Black Forest residents share 'lessons learned' about June's devastating fire

By Jakob Rodgers Published: August 22, 2013 | 9:35 pm 0

Harold Haver first decided to rebuild his house after the Black Forest fire ravaged his neighborhood, reducing his green, one-story ranch house to ash and a concrete foundation.

On Thursday, he struck a different tune. For now, he's not rebuilding - a response, in part, to new building codes.

"It's no sense throwing good money after bad," he said.

Alongside about 50 other people, Haver offered his suggestions for the other homeowners looking to build in Black Forest during El Paso County's first "lesson's learned" town hall meeting.

The meeting, hosted by El Paso County Commissioners Darryl Glenn and Peggy Littleton, offered residents a chance to voice suggestions - good and bad - about how the fire was fought and how the recovery has fared.

A final document featuring feedback from the town halls - which are scheduled to take place once every three months - will be released in June, one year after the fire began, Glenn said.

"We need to be prepared, and we are now becoming national experts on what to do," Glenn said.

Representatives from several organizations - including AspenPointe, Crosses for Losses and Mercy's Gate - stepped up to the microphone to talk about their services, such as counseling services and rental assistance.

But most residents wanted to talk about their experiences during and after the fire.

A few voiced concerns about the fire's first few hours, when the blaze raced across miles of Black Forest. Two people died in the fire, which blackened 14,280 acres.

The firefighting strategy seemed wrong from the start, said Tony David, owner of the Black Forest Mill, LLC. Why, he asked didn't firefighters stop the blaze at any of the roads running north and south - such as Black Forest Road?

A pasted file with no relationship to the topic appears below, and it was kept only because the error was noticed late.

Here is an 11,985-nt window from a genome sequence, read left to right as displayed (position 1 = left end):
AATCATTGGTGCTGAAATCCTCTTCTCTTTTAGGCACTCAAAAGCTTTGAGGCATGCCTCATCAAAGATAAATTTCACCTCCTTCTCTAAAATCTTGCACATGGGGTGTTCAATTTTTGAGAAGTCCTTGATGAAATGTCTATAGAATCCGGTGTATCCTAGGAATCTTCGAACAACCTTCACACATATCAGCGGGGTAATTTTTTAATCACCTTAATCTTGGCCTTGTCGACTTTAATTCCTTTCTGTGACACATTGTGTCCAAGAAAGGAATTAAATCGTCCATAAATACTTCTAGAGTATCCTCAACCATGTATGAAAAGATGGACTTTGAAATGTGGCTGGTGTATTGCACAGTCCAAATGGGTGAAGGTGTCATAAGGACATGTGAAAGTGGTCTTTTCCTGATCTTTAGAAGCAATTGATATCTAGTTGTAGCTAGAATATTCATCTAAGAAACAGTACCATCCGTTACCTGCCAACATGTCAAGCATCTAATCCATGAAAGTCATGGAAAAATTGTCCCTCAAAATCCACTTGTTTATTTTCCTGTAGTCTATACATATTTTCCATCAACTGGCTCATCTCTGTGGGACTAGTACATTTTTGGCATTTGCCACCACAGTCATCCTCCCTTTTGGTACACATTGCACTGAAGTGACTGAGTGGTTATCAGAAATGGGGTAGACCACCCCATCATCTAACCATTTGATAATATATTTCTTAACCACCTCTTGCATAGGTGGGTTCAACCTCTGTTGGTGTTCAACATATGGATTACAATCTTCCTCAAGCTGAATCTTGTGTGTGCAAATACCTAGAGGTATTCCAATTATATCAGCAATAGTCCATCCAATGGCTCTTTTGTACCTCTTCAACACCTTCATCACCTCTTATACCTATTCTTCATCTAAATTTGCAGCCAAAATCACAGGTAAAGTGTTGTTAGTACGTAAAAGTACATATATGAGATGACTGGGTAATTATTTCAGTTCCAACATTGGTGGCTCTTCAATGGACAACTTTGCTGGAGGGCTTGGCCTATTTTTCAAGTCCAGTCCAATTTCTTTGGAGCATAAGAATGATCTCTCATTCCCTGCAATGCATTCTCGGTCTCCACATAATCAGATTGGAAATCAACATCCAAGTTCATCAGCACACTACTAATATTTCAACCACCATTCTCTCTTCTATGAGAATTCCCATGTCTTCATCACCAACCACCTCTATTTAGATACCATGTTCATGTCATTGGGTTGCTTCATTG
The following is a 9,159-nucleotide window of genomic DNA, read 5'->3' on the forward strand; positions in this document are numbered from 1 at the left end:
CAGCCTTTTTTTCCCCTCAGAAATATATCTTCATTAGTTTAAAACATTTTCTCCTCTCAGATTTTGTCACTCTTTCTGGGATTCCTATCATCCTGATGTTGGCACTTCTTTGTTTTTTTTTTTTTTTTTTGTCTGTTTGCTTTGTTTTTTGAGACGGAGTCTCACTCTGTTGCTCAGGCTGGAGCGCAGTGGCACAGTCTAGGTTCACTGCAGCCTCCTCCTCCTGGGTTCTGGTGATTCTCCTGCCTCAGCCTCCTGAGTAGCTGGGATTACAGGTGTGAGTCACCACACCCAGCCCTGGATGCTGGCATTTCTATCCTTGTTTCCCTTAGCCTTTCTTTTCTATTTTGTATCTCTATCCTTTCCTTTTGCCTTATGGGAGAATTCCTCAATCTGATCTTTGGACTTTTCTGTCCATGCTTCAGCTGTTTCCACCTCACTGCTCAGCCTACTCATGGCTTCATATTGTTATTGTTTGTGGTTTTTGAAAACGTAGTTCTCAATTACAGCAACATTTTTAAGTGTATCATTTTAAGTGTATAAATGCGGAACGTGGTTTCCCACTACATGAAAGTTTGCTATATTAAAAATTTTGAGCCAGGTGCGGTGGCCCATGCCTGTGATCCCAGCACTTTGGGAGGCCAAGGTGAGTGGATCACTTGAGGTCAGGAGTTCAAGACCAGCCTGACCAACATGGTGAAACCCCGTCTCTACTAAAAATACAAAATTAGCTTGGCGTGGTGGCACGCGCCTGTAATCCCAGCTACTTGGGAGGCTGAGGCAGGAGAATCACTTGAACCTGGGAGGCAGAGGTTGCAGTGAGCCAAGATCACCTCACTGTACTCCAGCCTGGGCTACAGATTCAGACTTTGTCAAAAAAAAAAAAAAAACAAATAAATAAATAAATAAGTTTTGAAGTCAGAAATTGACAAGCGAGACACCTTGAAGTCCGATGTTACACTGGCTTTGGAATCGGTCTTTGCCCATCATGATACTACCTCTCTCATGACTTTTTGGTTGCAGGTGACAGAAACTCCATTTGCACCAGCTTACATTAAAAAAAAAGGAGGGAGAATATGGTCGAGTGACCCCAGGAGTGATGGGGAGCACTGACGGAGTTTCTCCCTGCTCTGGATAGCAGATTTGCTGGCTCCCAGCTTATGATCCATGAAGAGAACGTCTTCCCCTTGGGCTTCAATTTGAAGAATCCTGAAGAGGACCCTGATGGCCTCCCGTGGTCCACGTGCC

"We fought the fire from the rear," David said.

But by the same token, firefighters earned multiple rounds of applause for their work during the blaze, along with county officials.

Haver complained about fire codes in Black Forest that commissioners could soon consider. Among his complaints: Houses larger than 47,000 cubic feet must have a sprinkler system or a cistern, or pay a $5,600 fee to help firefighters pay for water cost.

Bob Harvey, chief of the fire protection district, said the sprinkler and cistern requirement was in place before the fire - but board members offered the one-time fee as a new option to homeowners who are rebuilding.

The board the oversees the fire district adopted the fee option Wednesday night. It's separate from a set of fire codes that must still be approved by the commissioners.

For many people Thursday night, the meeting simply offered a chance to vent.

Near the meeting's end, Lauren David walked up to the microphone and spoke only about the hardship she's endured by simply having to compile an inventory of items lost in the fire. Proving ownership is a typical step required by insurance companies after a fire - but it's a taxing one.

"It's completely overwhelming," she said.

An AspenPointe employee later recommended she attend a meeting where Mountain Shadows residents offer tips to Black Forest homeowners about the road ahead. The next meeting of mentors takes place 6:30 p.m. Tuesday at The Pinery, 12375 Black Forest Road.

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Contact Jakob Rodgers: 476-1654

Twitter @jakobrodgers

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